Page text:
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People talk a lot these days about the benefits of journaling. They say that journaling can be highly effective for helping people process their emotions. Seems easy enough, right? Well, simply writing your feelings down on paper can be effective, but to get the most out of the journaling experience, consider experimenting with different methods. In this blog post, we will focus on one particular journaling method, called Morning Pages.

Morning Pages

Julia Cameron, author of The Artist’s Way and many other fabulous books, offers a powerful way to express your feelings through what she named “Morning Pages.” The way it works is simple. In the morning, when you wake up, the very first thing you do is sit down at your desk with pen and paper in hand, and you write. NON STOP. Until you’ve completed four pages.

What?!?! Four pages?!? Why so many? The reason is this: during the first couple of pages or so, you’re practically vomiting all the garbage in your mind onto paper (yes, vomiting!). All the negative thoughts and emotions, misunderstandings, irrational beliefs, complaints, and hurts you carry around with you…they’re usually the first to come up and out on paper. So let it rip!

The trick is to KEEP GOING—by letting it all out, you give yourself the space to get beyond the negativity, and toward the truth.

But don’t stop yet! Once you’ve expressed that part of yourself, you can finally get to the heart of the matter and find out what it is you really want and need. As you keep writing, you may start to feel a shift in your energy. Perhaps you feel a sense of relief, a greater connection to love and joy, or maybe even an insight about yourself and your life. Whatever it may be, the important thing to note is that you keep writing until the negative charge has dissipated. When you experience yourself residing in either a neutral or a positive place, then you know that you’re done journaling.

Congratulate yourself!

Written by: Anita Avedian, MFT

Many people wonder how a situation escalates so quickly. Questions such as, “What happened?” or “How did he end up leaving?” are asked, yet there is not much success with finding a fulfilling answer.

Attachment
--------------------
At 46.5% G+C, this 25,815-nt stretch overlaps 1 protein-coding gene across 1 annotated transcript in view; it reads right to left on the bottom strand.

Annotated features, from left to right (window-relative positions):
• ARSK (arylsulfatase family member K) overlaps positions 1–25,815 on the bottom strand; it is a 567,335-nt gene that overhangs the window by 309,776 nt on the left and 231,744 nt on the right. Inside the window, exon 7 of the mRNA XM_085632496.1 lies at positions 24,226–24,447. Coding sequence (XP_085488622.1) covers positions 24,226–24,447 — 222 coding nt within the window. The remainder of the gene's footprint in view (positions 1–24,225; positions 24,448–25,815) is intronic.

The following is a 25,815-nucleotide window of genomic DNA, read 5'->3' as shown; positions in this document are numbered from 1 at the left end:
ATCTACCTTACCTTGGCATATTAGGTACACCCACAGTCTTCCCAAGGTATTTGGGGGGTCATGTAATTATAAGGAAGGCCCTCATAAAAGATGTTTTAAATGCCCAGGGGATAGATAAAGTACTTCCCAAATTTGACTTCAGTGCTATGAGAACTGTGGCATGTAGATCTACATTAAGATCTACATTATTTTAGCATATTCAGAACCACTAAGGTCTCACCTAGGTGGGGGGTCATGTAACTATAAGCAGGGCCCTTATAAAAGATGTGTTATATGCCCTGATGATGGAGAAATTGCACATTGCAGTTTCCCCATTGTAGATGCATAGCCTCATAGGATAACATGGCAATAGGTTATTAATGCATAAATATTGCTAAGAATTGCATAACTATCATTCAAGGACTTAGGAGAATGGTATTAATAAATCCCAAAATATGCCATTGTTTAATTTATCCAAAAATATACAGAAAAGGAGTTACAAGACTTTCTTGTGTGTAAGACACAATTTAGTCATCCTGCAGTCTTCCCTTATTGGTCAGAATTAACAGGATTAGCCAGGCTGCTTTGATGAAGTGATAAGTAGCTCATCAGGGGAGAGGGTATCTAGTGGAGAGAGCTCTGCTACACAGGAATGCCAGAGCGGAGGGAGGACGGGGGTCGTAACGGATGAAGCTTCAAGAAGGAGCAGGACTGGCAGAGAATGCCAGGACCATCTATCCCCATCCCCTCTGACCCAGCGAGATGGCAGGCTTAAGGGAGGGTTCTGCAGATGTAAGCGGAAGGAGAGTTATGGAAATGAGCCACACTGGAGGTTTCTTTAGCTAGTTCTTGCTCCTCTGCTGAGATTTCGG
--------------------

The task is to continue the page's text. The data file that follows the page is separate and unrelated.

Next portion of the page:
We live in a society where immediate gratification is part of our daily lives. It is a great challenge for many to take the time to reply to a triggering email or an upsetting voice message. We want to respond right away because the pain is so intolerable. Unfortunately, this is a journey of digging ourselves into a deeper mess.

Reacting

When we react, we are emotionally charged. This is not a good time to reply to the email, or return the phone call. I challenge you to hold off from replying to the email until the following day. In fact, write the draft without sending it, and reread the draft the following day. You will notice how harsh, defensive and/or attacking the initial email sounds. Maybe it’s not that harsh, however my guess is that there is a difference between the initially drafted email and the final email written on the following day.

Responding

Responding rather than reacting requires for you to wait until you have cooled off, and worked through the issue, prior to replying to the situation. It helps to explore and understand what really bothers you about the situation, and if appropriate, you can share your wants or needs with the person. During the waiting process, you can either journal through your own destructive thinking and hurtful feelings (remove comma) or call a trusted person to share your feelings and brainstorm, in order to productively handle the situation. This practice will increase the likelihood of saving important relationships and friendships.

How To Do It Differently

For example, if my supervisor criticizes me at work, I will feel angry and resentful, and I will act withdrawn (reacting). How I can respond is to recognize that my work does not have to be perfect, and that my supervisor was probably only trying to help me (responding).

Another example: I receive a disturbing email. My reaction is to write an entire page in return, defending myself, and venting my frustrations. The consequence would be potentially losing a friendship. On the other hand, when responding, I would journal through my anger, fear, and concern, and work towards understanding what the email triggered in me. Maybe ask myself, “What was this really about for me?” Once I gain some insight, and also try to recognize the writer’s point of view, I would write an email expressing my thoughts and feelings respectfully, and negotiate by requesting my wants.

If you are interested in learning more about reacting versus responding, you can contact one of our clinicians to work with you.